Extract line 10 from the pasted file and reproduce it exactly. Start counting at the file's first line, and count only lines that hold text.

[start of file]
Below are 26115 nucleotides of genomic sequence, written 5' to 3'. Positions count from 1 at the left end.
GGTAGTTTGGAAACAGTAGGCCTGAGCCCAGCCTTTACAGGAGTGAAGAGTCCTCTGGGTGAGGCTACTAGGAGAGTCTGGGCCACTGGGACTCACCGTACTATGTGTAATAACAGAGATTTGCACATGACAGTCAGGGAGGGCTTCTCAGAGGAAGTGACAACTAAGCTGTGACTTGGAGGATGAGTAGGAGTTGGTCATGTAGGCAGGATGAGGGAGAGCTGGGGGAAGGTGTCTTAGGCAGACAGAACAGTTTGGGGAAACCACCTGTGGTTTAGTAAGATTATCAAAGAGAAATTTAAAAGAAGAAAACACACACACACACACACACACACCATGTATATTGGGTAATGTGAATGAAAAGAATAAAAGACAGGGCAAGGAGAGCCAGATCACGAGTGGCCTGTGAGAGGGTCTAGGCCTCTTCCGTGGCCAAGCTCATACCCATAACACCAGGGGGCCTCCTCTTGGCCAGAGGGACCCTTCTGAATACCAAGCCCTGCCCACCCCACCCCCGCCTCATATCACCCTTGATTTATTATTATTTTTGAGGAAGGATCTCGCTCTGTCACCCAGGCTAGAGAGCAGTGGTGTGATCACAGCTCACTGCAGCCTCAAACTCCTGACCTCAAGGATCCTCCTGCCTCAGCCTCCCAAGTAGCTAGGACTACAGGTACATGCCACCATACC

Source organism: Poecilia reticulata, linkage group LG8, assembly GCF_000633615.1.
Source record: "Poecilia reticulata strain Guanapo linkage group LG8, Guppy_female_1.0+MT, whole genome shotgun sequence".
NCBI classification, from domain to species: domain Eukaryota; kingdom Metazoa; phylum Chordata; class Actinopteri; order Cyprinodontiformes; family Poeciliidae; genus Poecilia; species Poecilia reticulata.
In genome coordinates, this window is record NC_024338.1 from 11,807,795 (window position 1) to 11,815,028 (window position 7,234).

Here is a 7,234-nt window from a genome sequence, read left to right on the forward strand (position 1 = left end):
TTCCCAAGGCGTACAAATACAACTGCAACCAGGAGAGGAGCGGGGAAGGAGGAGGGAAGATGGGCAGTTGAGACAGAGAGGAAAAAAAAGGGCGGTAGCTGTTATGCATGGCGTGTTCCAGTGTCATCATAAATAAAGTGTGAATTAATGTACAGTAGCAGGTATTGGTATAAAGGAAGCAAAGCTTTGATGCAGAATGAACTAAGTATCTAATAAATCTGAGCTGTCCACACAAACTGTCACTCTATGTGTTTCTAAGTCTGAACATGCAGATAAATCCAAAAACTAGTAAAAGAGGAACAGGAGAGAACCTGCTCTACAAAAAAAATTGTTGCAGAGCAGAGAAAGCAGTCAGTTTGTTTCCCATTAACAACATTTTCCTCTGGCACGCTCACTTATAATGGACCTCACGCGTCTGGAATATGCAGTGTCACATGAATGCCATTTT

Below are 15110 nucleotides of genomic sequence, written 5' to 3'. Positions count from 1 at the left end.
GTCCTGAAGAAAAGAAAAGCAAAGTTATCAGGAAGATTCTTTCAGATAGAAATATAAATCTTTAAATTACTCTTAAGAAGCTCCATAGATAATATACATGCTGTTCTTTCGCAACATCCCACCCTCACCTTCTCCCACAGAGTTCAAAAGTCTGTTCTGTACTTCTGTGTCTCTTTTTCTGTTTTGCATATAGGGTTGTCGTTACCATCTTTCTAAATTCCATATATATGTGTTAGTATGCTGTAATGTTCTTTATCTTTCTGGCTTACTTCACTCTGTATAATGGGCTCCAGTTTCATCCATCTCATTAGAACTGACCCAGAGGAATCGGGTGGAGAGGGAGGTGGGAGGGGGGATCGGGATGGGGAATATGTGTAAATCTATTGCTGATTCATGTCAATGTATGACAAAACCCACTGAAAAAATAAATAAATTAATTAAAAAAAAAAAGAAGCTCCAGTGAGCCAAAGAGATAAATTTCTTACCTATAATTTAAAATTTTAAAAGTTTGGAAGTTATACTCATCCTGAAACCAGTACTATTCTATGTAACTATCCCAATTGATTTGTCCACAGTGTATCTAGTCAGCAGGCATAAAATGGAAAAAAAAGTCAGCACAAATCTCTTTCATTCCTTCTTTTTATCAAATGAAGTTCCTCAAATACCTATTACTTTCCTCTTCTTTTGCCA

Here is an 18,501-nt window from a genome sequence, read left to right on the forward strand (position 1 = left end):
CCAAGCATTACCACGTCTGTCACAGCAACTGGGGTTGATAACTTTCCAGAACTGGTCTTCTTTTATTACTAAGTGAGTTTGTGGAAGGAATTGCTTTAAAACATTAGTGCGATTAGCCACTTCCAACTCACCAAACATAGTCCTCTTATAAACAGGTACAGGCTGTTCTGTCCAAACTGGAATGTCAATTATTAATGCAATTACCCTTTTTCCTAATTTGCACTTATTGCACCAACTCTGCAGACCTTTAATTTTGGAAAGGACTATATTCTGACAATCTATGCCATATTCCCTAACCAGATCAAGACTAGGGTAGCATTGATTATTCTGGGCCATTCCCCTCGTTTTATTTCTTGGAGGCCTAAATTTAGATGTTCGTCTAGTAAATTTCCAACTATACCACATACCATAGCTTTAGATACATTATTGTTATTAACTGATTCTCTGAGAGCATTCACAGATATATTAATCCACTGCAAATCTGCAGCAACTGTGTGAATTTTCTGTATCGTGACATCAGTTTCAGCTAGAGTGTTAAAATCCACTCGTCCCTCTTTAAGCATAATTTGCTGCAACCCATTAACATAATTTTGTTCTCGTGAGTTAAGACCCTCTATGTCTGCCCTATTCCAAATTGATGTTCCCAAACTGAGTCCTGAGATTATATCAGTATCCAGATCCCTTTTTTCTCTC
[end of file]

GTCCTGAAGAAAAGAAAAGCAAAGTTATCAGGAAGATTCTTTCAGATAGAAATATAAATCTTTAAATTACTCTTAAGAAGCTCCATAGATAATATACATGCTGTTCTTTCGCAACATCCCACCCTCACCTTCTCCCACAGAGTTCAAAAGTCTGTTCTGTACTTCTGTGTCTCTTTTTCTGTTTTGCATATAGGGTTGTCGTTACCATCTTTCTAAATTCCATATATATGTGTTAGTATGCTGTAATGTTCTTTATCTTTCTGGCTTACTTCACTCTGTATAATGGGCTCCAGTTTCATCCATCTCATTAGAACTGACCCAGAGGAATCGGGTGGAGAGGGAGGTGGGAGGGGGGATCGGGATGGGGAATATGTGTAAATCTATTGCTGATTCATGTCAATGTATGACAAAACCCACTGAAAAAATAAATAAATTAATTAAAAAAAAAAAGAAGCTCCAGTGAGCCAAAGAGATAAATTTCTTACCTATAATTTAAAATTTTAAAAGTTTGGAAGTTATACTCATCCTGAAACCAGTACTATTCTATGTAACTATCCCAATTGATTTGTCCACAGTGTATCTAGTCAGCAGGCATAAAATGGAAAAAAAAGTCAGCACAAATCTCTTTCATTCCTTCTTTTTATCAAATGAAGTTCCTCAAATACCTATTACTTTCCTCTTCTTTTGCCA